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This article was published 18/2/2016 (2116 days ago), so information in it may no longer be current.
TAMPA, Fla. — They turned their outrage and their anger into a constructive direction, and the Winnipeg Jets believe they have something around which to rally in the days ahead.
During a 6-5 shootout loss to the Tampa Bay Lightning Thursday at Amalie Arena, the Jets rallied from 3-0 and 4-1 deficits, led late in the third period and had the better overtime chances but were unable to find the killer blow.
Their passion and energy were evident, even when things were going wrong in the first period, especially during the last five minutes of the frame when they surrendered three goals.
"We battled for 60 minutes and unfortunately came up on the wrong side of it," said Jets captain Andrew Ladd, who had two third-period goals that helped the Jets draw even.
"This team always responds well, every time we’re challenged. We come back and play the right way. It’s consistently doing that that we need to keep doing."
Jets coach Paul Maurice, who was ejected from the game before the third period started, praised his captain to the hilt after it was over.
‘’Really really impressed with Andrew Ladd, the game that he played," Maurice said. "He didn’t take the morning skate because he’s not at 100 per cent, and he sure played with an awful lot of heart here tonight."
The Jets were an angry bunch after two hits by Lightning defenceman Anton Stralman late in the second period.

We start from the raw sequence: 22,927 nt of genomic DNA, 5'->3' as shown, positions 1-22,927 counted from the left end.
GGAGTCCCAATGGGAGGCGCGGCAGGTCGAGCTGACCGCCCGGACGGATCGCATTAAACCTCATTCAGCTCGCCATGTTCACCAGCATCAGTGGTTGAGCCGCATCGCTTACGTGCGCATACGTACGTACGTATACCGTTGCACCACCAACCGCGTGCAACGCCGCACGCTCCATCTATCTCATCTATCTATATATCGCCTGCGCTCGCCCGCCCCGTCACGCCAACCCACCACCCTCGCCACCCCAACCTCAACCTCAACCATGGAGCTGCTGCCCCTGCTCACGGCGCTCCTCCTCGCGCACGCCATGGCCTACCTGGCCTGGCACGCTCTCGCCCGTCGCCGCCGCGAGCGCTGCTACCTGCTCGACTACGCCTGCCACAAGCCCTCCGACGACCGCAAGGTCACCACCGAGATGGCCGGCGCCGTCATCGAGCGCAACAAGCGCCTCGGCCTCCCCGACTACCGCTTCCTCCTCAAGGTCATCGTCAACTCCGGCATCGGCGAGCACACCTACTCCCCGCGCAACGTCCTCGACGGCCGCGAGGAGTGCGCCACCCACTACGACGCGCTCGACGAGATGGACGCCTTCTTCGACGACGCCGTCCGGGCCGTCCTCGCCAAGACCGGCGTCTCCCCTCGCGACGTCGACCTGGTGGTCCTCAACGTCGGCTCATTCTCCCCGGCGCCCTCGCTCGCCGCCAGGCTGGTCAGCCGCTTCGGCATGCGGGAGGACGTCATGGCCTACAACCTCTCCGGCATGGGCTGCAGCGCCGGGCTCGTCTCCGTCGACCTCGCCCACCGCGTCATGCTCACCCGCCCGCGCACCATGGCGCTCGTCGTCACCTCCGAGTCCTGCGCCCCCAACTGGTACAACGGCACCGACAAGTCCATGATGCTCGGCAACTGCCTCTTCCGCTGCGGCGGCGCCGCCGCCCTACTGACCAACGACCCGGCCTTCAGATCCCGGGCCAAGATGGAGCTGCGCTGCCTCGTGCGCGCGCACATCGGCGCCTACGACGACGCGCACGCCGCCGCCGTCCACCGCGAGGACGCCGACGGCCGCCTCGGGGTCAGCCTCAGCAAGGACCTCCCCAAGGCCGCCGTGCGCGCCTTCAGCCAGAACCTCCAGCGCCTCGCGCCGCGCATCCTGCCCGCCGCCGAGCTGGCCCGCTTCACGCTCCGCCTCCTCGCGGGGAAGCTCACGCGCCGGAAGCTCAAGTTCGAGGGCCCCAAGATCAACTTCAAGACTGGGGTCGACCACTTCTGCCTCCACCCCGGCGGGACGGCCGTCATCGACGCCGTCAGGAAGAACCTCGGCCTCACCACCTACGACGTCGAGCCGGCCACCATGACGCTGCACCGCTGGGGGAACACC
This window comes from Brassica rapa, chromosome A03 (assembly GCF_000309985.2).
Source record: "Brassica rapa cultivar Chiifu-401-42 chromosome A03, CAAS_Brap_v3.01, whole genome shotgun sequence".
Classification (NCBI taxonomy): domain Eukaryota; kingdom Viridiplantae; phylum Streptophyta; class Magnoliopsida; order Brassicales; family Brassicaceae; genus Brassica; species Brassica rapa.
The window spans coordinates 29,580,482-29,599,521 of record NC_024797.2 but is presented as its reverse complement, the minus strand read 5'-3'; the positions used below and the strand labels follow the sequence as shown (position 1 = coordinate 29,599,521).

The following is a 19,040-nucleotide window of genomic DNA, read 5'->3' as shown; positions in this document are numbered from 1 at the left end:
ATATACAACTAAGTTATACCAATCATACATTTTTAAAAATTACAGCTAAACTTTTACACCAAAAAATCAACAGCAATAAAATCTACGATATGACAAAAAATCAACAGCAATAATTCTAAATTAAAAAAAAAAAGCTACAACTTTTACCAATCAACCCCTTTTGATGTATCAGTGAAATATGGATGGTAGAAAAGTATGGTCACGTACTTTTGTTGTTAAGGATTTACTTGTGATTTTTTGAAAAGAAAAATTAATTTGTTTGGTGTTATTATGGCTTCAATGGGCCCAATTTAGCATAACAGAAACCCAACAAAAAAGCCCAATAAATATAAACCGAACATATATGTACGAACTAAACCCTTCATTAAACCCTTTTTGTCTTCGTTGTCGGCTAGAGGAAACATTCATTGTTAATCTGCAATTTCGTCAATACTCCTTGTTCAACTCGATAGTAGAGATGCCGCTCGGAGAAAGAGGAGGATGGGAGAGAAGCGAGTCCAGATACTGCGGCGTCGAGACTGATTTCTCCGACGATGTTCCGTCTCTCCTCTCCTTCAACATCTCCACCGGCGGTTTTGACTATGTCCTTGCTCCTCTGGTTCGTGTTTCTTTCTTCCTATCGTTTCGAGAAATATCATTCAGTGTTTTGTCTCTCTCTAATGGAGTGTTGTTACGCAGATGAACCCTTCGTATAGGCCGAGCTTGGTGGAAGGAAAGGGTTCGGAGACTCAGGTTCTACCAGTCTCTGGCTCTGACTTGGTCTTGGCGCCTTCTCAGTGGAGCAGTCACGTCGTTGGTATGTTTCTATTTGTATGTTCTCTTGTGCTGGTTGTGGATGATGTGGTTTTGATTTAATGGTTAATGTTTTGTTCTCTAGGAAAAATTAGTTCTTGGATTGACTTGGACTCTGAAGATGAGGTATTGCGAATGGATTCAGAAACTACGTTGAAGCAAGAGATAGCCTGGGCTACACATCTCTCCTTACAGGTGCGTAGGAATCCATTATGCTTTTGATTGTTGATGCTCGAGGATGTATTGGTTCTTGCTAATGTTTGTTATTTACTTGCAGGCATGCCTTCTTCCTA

Both were ruled legal by referees Francois St. Laurent and Dan O’Rourke.
First Stralman knocked Jets winger Nikolaj Ehlers over with what looked like a late shot.
Then seconds later after Jets centre Bryan Little was checked and sent off balance by Lightning defenceman Victor Hedman in the neutral zone, Little, skating a couple of strides hunched over, was drilled in the head by Stralman.
Little spent a long time on the ice and did not return to the game.
"You don’t want to see that, right?" Ladd said. "I understand he’s probably in a vulnerable spot, and I think he’s stumbling for three or four steps so as a D man you know he’s in a vulnerable spot. Do you need to try to take his head off? I don’t think so.
"So it’s a clear head shot, and hopefully the league looks at it and takes care of it. But I liked the response of our group from that point on."
Ladd said it was obvious why Maurice blew his stack and was penalized at that time, then kicked out of the game to start the third.
"I’m sure you guys can figure out why he’s pissed off," Ladd said. "I don’t think I need to add to that."
Jets winger Blake Wheeler challenged Stralman after the check and received the extra minor penalty for doing so.
"I didn’t really see the first one on Nikky there," Wheeler said. "I saw him go flying, and I knew he got kind of clipped so I wasn’t sure what happened there. But then the one on Litts, it’s just a guy taking a liberty on a guy who’s in a vulnerable spot. So that pisses you off.
"I think our guys came out and battled extremely hard from the drop of the puck in the first period. I really liked the way we competed all night, got behind and stuck with it.
"Paul’s no different than us. I think he’s fed up with the way things are going, and I think he was fed up with the circumstances as well, and it just shows we’re all on the same page."
Wheeler was asked about St. Laurent’s smile or laughter about ejecting Maurice.
"No. I don’t (have a comment)," Wheeler said. "I didn’t see it but I don’t know why he would do that. It’s a shame the refs sometimes don’t have to do media scrums after the games and let him answer that question."
Lightning coach Jon Cooper said later he didn’t see anything wrong with what Stralman did.
"Unfortunately Little had his head down," Cooper said. "Stralman’s not a dirty player. It’s a clean hit. There was no malicious intent. I didn’t see anything wrong with it."